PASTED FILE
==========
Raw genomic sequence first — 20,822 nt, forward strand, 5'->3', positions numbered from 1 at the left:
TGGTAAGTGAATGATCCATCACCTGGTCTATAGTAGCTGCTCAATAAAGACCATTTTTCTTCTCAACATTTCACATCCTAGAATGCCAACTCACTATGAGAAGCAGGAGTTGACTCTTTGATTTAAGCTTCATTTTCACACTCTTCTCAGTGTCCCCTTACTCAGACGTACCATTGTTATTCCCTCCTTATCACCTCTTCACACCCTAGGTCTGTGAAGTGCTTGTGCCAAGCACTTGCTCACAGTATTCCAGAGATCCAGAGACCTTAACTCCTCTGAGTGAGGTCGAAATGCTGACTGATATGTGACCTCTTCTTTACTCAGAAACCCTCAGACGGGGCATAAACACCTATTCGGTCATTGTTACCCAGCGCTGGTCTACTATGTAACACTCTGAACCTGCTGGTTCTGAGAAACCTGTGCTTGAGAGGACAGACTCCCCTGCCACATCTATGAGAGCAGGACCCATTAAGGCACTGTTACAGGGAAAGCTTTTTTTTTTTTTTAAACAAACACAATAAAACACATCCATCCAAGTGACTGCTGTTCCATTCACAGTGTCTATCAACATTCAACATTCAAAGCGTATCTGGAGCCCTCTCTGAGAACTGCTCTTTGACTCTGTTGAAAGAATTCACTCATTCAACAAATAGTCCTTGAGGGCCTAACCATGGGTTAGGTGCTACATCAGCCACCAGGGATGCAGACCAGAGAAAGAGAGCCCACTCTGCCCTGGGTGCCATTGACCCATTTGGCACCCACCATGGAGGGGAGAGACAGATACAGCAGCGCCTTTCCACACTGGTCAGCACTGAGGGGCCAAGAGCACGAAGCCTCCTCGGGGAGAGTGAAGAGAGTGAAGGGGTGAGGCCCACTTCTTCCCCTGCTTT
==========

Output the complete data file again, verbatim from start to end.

Raw genomic sequence first — 20,822 nt, forward strand, 5'->3', positions numbered from 1 at the left:
TGGTAAGTGAATGATCCATCACCTGGTCTATAGTAGCTGCTCAATAAAGACCATTTTTCTTCTCAACATTTCACATCCTAGAATGCCAACTCACTATGAGAAGCAGGAGTTGACTCTTTGATTTAAGCTTCATTTTCACACTCTTCTCAGTGTCCCCTTACTCAGACGTACCATTGTTATTCCCTCCTTATCACCTCTTCACACCCTAGGTCTGTGAAGTGCTTGTGCCAAGCACTTGCTCACAGTATTCCAGAGATCCAGAGACCTTAACTCCTCTGAGTGAGGTCGAAATGCTGACTGATATGTGACCTCTTCTTTACTCAGAAACCCTCAGACGGGGCATAAACACCTATTCGGTCATTGTTACCCAGCGCTGGTCTACTATGTAACACTCTGAACCTGCTGGTTCTGAGAAACCTGTGCTTGAGAGGACAGACTCCCCTGCCACATCTATGAGAGCAGGACCCATTAAGGCACTGTTACAGGGAAAGCTTTTTTTTTTTTTTAAACAAACACAATAAAACACATCCATCCAAGTGACTGCTGTTCCATTCACAGTGTCTATCAACATTCAACATTCAAAGCGTATCTGGAGCCCTCTCTGAGAACTGCTCTTTGACTCTGTTGAAAGAATTCACTCATTCAACAAATAGTCCTTGAGGGCCTAACCATGGGTTAGGTGCTACATCAGCCACCAGGGATGCAGACCAGAGAAAGAGAGCCCACTCTGCCCTGGGTGCCATTGACCCATTTGGCACCCACCATGGAGGGGAGAGACAGATACAGCAGCGCCTTTCCACACTGGTCAGCACTGAGGGGCCAAGAGCACGAAGCCTCCTCGGGGAGAGTGAAGAGAGTGAAGGGGTGAGGCCCACTTCTTCCCCTGCTTT